Digital methods is a term coined as a counter-point to virtual methods, which typically digitize existing methods and port them onto the Web. Digital methods, contrariwise, seek to learn from the methods built into the dominant devices online, and repurpose them for social and cultural research. That is, the challenge is to study both the info-web as well as the social web with the tools that organize them. There is a general protocol to digital methods. At the outset stock is taken of the natively digital objects that are available (links, tags, threads, etc.) and how devices such as search engines make use of them. Can the device techniques be repurposed, for example by remixing the digital objects they take as inputs? Once findings are made with online data, where to ground them? Is the baseline still the offline, or are findings to be grounded in more online data? Taking up these questions more theoretically (but also practically) there is also a Digital Methods book (MIT Press, 2013) as well as a complementary Issue Mapping book (Amsterdam University Press, 2015). Doing Digital Methods (Sage, 2019) contains teaching materials.

dmi_slide1.pngdmi_slide2.pngdmi_slide3.pngdmi_slide4.png

About the Summer School

The Digital Methods Summer School, founded in 2007 together with the Digital Methods Initiative, is directed by Professor Richard Rogers, Chair in New Media & Digital Culture and Department Chair at Media Studies, University of Amsterdam. The Summer School is one training opportunity provided by the Digital Methods Initiative (DMI). DMI also has a Winter School, held the first week of January. Both Schools have a technical staff as well as a design staff, drawn from the ranks of Density Design in Milan. The Schools also rely on a technical infrastructure of servers hosting tools and storing data.

In a culture of experimentation and skill-sharing, participants bring or log on with their laptops, learn method, undertake research projects, make reports, tools and graphics and write them up on the Digital Methods wiki. The Summer School concludes with final presentations. Often there are subject matter experts from non-governmental or other organizations who present their analytical needs and issues at the outset and the projects seek to meet those needs, however indirectly.

Please see previous Digital Methods Summer Schools, 2007-2020. See also previous Digital Methods Winter Schools, 2009-2021.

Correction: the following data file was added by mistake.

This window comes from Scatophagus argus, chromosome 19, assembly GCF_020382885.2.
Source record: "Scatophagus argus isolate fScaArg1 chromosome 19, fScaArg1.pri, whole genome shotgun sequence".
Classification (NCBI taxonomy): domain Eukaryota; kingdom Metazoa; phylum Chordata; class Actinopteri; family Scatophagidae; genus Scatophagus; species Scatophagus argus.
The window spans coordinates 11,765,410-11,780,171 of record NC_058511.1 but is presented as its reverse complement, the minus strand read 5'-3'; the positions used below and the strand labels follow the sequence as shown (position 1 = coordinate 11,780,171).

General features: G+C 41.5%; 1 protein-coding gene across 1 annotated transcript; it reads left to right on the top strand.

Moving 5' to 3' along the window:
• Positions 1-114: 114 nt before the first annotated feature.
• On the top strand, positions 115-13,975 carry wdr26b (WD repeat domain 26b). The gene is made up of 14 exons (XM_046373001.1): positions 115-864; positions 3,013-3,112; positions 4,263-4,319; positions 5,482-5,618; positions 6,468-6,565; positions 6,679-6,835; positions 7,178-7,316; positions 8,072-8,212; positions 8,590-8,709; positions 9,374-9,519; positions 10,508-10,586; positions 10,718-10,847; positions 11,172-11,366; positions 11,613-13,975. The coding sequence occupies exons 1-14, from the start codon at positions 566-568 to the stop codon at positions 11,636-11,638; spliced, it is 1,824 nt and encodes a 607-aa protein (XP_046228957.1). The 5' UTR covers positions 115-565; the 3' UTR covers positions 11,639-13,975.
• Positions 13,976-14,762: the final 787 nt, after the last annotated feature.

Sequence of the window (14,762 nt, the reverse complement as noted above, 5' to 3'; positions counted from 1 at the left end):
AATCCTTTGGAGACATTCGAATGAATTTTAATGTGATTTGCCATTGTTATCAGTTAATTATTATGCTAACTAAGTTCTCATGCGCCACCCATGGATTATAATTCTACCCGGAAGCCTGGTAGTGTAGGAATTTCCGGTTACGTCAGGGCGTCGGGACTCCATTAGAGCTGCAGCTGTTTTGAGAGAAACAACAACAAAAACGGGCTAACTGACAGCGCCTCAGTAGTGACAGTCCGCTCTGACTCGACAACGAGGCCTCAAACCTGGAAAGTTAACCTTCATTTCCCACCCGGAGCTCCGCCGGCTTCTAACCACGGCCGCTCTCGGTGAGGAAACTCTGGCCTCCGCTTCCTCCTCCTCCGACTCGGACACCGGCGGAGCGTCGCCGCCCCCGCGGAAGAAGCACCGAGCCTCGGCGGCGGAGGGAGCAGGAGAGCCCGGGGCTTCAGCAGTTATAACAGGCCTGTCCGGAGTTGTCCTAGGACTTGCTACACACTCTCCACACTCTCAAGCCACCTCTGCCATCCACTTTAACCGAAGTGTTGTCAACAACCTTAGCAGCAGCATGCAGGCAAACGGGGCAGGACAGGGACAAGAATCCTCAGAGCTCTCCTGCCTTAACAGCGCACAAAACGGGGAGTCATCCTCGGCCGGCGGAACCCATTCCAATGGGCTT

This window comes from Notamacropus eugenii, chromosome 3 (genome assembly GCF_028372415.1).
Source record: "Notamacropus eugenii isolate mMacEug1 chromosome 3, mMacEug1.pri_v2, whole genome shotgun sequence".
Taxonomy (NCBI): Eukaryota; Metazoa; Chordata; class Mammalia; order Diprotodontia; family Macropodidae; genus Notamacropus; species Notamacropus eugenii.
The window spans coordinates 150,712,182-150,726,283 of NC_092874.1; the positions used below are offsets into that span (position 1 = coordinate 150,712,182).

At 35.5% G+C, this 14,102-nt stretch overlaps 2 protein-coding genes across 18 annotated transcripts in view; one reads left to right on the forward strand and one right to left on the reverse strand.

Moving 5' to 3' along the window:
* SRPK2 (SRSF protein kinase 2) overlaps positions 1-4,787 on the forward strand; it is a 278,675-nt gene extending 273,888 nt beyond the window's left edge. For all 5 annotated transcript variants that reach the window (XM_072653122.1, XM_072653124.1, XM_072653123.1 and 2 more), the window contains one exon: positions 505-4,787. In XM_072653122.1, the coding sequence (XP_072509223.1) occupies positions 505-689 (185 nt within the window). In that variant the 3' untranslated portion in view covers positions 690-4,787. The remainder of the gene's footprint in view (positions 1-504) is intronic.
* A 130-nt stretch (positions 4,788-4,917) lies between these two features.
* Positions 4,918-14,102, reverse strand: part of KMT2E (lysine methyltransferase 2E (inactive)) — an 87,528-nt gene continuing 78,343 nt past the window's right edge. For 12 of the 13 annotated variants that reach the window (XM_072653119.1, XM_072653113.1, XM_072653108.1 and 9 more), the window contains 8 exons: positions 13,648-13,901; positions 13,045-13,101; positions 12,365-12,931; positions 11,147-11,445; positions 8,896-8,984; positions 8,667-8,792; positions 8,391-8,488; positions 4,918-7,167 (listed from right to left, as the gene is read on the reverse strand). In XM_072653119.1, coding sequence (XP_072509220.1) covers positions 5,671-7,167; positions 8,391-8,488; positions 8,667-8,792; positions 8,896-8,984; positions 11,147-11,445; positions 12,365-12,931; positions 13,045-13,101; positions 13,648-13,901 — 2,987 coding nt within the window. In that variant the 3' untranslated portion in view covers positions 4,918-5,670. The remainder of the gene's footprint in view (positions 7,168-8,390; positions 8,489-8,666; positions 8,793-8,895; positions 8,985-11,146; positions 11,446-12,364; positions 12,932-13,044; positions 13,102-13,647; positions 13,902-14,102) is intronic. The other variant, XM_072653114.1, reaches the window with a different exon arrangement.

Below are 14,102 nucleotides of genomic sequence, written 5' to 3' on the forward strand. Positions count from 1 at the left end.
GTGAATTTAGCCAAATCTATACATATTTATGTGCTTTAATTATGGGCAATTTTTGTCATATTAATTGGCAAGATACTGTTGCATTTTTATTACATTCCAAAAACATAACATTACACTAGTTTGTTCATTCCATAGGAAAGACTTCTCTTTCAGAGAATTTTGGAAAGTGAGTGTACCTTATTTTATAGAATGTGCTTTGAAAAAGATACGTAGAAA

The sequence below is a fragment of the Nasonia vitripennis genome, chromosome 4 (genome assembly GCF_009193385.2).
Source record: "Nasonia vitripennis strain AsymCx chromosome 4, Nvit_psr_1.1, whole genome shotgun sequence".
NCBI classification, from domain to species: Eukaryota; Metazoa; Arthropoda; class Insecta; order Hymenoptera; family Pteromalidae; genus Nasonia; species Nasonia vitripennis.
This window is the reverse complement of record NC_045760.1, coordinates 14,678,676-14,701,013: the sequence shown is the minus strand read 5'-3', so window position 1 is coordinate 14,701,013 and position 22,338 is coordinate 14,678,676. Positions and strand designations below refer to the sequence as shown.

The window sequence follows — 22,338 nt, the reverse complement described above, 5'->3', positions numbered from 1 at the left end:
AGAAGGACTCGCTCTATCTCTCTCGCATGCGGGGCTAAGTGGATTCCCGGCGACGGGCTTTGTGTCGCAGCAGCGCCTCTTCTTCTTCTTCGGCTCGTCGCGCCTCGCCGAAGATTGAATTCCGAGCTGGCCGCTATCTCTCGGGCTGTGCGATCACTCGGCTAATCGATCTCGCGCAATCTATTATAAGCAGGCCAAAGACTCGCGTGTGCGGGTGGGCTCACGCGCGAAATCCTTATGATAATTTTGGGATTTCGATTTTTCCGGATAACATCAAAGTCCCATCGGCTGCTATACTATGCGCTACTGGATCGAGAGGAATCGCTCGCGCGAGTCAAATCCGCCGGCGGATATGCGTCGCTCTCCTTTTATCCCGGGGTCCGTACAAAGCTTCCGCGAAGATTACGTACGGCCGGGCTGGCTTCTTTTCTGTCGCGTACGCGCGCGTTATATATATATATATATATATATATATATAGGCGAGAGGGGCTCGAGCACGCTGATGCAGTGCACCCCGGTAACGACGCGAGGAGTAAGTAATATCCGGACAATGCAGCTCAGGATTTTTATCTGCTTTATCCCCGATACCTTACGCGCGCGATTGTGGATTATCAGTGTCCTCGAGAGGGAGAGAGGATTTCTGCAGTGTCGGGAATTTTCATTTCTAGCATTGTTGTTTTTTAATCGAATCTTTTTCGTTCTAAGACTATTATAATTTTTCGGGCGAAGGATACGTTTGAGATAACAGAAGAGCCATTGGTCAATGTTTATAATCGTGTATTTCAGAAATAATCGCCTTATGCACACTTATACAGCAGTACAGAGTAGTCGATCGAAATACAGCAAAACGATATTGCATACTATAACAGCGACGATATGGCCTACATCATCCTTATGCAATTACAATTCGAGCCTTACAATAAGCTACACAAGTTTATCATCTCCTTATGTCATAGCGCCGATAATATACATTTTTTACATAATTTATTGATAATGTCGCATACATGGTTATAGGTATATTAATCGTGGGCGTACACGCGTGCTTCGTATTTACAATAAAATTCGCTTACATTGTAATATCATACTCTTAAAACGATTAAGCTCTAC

The Digital Methods Initiative was founded with a grant from the Piet Mondriaan Foundation, the public cultural funding organization. The Digital Methods Summer and Winter Schools are self-sustaining.

Applications

To apply for the Digital Methods Summer School 2021, please send a one-page letter explaining how digital methods training would benefit your current work, and also enclose a CV (with full postal address), a headshot photo as well as a 100-word bio. Mark your application "DMI Training Certificate Program," and send to summerschool [at] digitalmethods.net.

We have rolling admissions which means that you will be notified within a few days of receiving your application. We will accept applications until 5 May 2021. Any questions may be addressed to the Summer School coordinators, summerschool [at] digitalmethods.net. Informal queries may be sent to the email address as well. The Summer School costs EUR 895. Accepted applicants will be informed of the bank transfer details upon notice of acceptance to the Summer School. The fee must be paid by 11 June. University of Amsterdam students are exempt from tuition. Members of Dutch research schools pay half tuition.

Successful Completion and Completion Certificates (including ECTS credits)

To successfully complete the Summer School and receive a Completion Certificate (and ECTS credits), you must complete a significant contribution to the Summer School project, evidenced by co-authorship of the project report as well as final (joint) presentation. Templates for the project report as well as for the presentation slides are supplied.

Schedule

The Summer School meets every weekday. We start generally at 9:15 in the morning, and end around 5:30. There are morning talks at the beginning of each week, followed by hands-on tutorials. All other time is devoted to project work with occasional collective and individual feedback sessions. On the last Friday we have a festive closing.

Preparations: Online Tutorials

For your Summer School to be especially successful we would recommend highly that you watch (or listen to) the Digital Methods tutorials. The DMI YouTube channel has copious materials, and we would very much like for you to watch the social media tool tutorials.

Social Media & Participant Face Book

Twitter hashtag #dmi21

We shall have a list of summer school participants and make an old-fashioned Face Book with the headshots and bio's you send to us.

We look forward to welcoming you to the Digital Methods Summer School!

EU Project

The Summer School is part of the EU Project, CLEOPATRA as well as EIT Digital.
Topic revision: r17 - 22 Jul 2021, JannaJoceliOmena
This site is powered by FoswikiCopyright © by the contributing authors. All material on this collaboration platform is the property of the contributing authors.
Ideas, requests, problems regarding Foswiki? Send feedback